SAGUARO CACTUS HUG ON THE OPEN ROAD IN ARIZONA

I feel like I’m receiving hugs from the beautiful Saguaro cacti every time I ride my motorcycle through the Arizona desert.

The Saguaro Cactus is the largest cactus in the United States of America. In Arizona, the Saguaro Cactus is protected by the Native Plant Protection Act . If you are smart, do not touch cactus in Arizona to avoid a class four (4) felony.  You could pay a fine, go to jail or serve time in prison for cutting, vandalizing, shooting, digging up, ramming with vehicle, illegally purchasing or poaching the protected Arizona symbol.

The Saguaro Cactus develops slowly. It takes 3 to 10 days for Saguaro Cactus seeds to germinate. It can take approximately 10 years to grow 1.5 inches before it reaches its full height of 50 feet and weigh more than 4,000 lbs. It usually takes 75 years for a Saguaro Cactus to grow a branch often referred to as an arm. The Saguaro Cactus can live for up to 200 years.

Do your research before you purchase a Saguaro Cactus because it may have microchip to identify a stolen plant.  Make sure you purchase a Saguaro Cactus from an approved supplier. The cost of a Saguaro Cactus depends on the size. Some saguaro cactus can be sold for $100.00 per foot. The Saguaro Cactus are usually sold by approved garden centers or online distributors from $5.00 to $2,500.00.

ARIZONA REVISED STATUTE 3-932

A.   A person commits theft of protected native plants if, without the express consent of the landowner, the person knowingly removes or destroys any protected native plants from private or state land. Theft of protected native plants with a value of:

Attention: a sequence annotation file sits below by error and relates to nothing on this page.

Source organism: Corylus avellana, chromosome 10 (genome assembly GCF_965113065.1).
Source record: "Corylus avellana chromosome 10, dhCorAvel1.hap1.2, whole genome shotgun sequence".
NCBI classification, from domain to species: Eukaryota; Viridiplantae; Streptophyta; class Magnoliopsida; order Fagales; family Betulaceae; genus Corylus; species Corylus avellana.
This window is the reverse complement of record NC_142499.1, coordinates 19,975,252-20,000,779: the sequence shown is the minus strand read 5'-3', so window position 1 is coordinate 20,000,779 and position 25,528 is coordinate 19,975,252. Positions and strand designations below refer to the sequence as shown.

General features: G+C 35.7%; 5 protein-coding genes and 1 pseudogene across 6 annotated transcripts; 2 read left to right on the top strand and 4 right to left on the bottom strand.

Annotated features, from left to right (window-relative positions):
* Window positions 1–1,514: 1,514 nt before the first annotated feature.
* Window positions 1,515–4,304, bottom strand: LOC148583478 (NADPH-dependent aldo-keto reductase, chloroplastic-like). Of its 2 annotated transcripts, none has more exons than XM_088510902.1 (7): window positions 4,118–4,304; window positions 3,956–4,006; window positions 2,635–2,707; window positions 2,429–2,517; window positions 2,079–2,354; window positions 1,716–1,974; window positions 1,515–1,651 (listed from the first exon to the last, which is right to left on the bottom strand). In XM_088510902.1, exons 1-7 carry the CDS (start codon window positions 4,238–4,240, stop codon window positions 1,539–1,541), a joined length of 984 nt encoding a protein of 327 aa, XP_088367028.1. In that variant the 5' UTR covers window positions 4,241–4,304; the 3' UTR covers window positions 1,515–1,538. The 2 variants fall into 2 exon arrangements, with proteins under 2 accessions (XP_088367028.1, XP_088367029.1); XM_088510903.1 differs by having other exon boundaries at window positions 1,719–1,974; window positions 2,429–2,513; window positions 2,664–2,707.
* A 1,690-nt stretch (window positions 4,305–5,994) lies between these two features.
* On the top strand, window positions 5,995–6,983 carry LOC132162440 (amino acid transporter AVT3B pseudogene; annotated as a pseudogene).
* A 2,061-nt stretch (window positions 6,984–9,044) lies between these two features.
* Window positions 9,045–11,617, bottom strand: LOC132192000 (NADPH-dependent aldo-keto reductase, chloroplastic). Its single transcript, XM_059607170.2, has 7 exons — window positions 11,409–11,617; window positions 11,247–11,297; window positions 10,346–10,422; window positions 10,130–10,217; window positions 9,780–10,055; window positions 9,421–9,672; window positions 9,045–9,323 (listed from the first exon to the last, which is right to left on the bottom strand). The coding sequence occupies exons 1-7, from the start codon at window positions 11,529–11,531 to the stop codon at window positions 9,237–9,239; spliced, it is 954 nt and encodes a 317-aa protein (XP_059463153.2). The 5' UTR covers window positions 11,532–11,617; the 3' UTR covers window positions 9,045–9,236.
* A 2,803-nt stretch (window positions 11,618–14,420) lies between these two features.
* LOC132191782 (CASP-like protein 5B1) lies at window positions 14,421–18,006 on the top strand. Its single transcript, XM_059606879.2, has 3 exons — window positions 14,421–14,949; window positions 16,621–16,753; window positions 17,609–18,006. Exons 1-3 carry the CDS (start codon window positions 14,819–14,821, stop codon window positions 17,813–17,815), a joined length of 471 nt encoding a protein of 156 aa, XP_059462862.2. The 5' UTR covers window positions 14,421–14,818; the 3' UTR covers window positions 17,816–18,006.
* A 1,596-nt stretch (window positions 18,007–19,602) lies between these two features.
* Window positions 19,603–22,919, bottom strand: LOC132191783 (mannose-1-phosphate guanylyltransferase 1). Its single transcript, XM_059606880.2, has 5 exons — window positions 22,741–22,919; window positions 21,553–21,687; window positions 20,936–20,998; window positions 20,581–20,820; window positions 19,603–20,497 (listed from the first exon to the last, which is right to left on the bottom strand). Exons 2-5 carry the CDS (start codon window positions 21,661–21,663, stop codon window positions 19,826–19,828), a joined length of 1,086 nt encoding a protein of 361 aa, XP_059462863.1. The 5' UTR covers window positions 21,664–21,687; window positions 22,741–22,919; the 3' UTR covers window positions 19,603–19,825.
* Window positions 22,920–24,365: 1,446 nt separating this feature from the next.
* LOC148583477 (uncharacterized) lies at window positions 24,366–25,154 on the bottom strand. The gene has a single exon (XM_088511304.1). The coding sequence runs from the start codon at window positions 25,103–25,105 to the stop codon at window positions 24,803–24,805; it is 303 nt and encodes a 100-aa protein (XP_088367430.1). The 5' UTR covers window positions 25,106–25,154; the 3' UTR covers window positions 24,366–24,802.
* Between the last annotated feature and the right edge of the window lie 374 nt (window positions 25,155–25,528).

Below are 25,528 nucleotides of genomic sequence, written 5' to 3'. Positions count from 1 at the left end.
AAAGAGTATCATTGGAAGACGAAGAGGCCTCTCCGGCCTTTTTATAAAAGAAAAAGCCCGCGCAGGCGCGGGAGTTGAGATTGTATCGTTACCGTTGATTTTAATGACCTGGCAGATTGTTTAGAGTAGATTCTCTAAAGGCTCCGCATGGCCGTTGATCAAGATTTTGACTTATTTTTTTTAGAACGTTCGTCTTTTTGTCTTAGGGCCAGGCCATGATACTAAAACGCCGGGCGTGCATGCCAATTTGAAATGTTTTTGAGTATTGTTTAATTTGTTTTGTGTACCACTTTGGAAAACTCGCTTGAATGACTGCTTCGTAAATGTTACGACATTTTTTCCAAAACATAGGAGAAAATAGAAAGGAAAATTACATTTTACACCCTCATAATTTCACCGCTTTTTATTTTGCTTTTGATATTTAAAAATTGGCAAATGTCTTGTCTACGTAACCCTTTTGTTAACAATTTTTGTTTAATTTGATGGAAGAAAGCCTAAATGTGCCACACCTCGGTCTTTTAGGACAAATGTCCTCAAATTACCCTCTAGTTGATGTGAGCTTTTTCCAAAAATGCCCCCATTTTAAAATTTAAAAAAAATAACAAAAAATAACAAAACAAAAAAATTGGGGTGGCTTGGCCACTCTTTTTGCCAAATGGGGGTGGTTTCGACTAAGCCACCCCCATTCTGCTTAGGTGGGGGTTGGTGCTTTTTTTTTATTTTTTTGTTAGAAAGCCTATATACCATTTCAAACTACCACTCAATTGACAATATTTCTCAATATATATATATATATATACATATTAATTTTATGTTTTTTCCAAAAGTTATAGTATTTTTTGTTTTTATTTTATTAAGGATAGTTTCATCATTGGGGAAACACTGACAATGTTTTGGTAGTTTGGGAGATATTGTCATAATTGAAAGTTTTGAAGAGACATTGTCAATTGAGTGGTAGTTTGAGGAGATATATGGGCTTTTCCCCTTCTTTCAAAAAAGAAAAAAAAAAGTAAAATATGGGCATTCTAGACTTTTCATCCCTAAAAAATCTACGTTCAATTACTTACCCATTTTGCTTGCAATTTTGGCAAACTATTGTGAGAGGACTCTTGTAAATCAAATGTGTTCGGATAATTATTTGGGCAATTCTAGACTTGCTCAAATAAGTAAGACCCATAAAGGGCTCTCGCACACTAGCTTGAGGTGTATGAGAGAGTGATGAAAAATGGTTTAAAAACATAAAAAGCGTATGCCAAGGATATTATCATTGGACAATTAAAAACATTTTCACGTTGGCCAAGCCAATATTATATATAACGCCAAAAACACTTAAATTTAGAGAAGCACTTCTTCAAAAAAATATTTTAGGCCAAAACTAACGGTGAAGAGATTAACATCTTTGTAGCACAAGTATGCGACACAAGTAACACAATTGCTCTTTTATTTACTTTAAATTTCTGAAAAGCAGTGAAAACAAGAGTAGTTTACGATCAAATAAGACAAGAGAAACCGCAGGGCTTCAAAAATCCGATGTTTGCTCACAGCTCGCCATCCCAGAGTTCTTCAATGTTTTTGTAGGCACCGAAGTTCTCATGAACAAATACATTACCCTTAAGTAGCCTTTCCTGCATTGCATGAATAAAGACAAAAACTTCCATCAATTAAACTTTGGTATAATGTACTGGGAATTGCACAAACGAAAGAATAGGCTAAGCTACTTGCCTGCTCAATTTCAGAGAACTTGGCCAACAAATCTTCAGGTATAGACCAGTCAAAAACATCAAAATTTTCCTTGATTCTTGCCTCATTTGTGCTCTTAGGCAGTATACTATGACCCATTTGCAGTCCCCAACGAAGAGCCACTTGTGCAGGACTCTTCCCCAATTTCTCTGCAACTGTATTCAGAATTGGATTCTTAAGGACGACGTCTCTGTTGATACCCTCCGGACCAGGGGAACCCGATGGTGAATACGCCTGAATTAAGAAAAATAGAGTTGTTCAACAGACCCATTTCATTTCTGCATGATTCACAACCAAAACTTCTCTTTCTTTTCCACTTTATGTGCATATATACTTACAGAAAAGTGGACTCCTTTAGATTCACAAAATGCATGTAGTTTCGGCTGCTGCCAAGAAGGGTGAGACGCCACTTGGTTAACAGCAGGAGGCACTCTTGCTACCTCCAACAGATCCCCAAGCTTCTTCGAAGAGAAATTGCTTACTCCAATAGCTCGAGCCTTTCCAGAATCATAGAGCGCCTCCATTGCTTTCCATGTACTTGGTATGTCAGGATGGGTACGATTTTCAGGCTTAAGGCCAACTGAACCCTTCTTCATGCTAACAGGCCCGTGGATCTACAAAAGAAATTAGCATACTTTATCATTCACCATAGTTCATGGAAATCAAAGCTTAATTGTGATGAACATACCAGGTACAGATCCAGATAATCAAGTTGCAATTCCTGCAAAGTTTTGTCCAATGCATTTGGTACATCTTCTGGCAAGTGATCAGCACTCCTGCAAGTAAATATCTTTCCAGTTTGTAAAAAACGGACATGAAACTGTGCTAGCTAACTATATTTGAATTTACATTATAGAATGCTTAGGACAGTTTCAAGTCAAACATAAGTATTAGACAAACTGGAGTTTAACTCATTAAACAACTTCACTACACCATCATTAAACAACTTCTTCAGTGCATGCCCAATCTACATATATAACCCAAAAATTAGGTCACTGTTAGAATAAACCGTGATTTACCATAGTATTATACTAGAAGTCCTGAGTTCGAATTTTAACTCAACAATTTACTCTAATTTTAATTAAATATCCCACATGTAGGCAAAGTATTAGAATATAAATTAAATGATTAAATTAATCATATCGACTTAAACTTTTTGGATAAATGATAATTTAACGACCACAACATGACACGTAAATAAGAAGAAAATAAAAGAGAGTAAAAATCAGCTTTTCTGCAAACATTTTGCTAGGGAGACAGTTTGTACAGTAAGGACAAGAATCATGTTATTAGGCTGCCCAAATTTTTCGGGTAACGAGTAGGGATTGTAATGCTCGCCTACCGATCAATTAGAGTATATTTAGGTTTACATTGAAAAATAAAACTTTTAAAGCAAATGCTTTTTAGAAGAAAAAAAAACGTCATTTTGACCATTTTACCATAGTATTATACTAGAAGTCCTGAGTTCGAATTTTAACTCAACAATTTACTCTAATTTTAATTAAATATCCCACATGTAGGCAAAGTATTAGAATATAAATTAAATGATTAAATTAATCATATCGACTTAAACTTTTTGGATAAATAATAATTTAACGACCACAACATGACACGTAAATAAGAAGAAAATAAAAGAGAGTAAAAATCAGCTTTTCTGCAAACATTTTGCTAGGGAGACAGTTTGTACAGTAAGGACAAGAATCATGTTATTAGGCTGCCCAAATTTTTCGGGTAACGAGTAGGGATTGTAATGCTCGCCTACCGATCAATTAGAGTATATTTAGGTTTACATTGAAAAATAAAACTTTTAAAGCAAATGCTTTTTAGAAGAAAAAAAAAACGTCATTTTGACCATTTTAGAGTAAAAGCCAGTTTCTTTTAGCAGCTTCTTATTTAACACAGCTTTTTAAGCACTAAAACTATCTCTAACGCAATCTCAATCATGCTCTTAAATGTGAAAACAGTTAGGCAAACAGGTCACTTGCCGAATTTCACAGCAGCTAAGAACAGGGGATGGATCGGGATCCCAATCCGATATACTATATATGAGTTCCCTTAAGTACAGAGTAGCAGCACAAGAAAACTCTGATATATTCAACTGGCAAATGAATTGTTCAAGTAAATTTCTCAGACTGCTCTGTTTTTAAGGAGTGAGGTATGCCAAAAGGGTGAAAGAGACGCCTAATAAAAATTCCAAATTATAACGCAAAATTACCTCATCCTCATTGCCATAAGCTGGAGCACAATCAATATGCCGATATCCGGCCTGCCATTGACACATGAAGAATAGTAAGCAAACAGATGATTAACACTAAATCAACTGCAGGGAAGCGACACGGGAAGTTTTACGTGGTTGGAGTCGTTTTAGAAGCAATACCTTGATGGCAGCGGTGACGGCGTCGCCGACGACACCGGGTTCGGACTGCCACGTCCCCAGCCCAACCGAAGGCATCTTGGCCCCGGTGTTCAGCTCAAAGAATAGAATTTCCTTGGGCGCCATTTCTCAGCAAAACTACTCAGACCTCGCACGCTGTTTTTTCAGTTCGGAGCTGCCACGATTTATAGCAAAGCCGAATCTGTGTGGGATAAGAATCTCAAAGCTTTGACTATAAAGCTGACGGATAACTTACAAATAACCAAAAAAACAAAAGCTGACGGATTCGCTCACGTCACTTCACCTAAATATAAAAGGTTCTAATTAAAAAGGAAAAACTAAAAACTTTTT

1. One thousand five hundred dollars or more is a class 4 felony.

      2. At least seven hundred fifty dollars but less than one thousand five                         hundred dollars is a class 5 felony.

      3. At least five hundred dollars but less than seven hundred fifty dollars is a           class 6 felony.

      4.  Less than five hundred dollars is a class 1 misdemeanor.

B.   A knowing violation of this chapter involving either the misuse of permits, tags, seals, or receipts, or the collection, salvage, harvest, transportation or possession of protected plants without any required permits, tags, seals or receipts is a class 1 misdemeanor. A subsequent conviction for a violation of this subsection is a class 6 felony.

C.  All other violations of this chapter are class 3 misdemeanors except that if a prior conviction is a class 3 misdemeanor, a subsequent conviction is a class 2 misdemeanor, and if a prior conviction is a class 2 misdemeanor, a subsequent conviction is a class 1 misdemeanor.

D.  From and after June 30, 1990, on conviction of any violation of this chapter the director may request of the court that the convicted person, or a responsible person from a convicted entity, be ordered to attend educational classes or programs pursuant to section 3-911, subsection C.

E.  On conviction of a violation of this chapter, the director may also request of the court as a provision of the sentence, the revocation of all permits issued to the person convicted and the permittee shall be required to surrender any unused tags or seals or receipts to the division, and the division shall not issue new or additional permits to the permittee for a period of one year from the date of conviction. The director may further request of the court that the sentence include a provision prohibiting a person convicted of a violation of this chapter from engaging in the salvage of protected native plants or acting as agent for any other permittee for a period of up to one year. In considering any such request to revoke or deny permits or prohibit work in salvage or with another permittee the court shall consider:

1.   The nature of the offense.

2.  The nature of any prior convictions

3. The overall performance record by the convicted party in terms of its                      violations of this chapter compared to its efforts to salvage native plants            as intended by this chapter.

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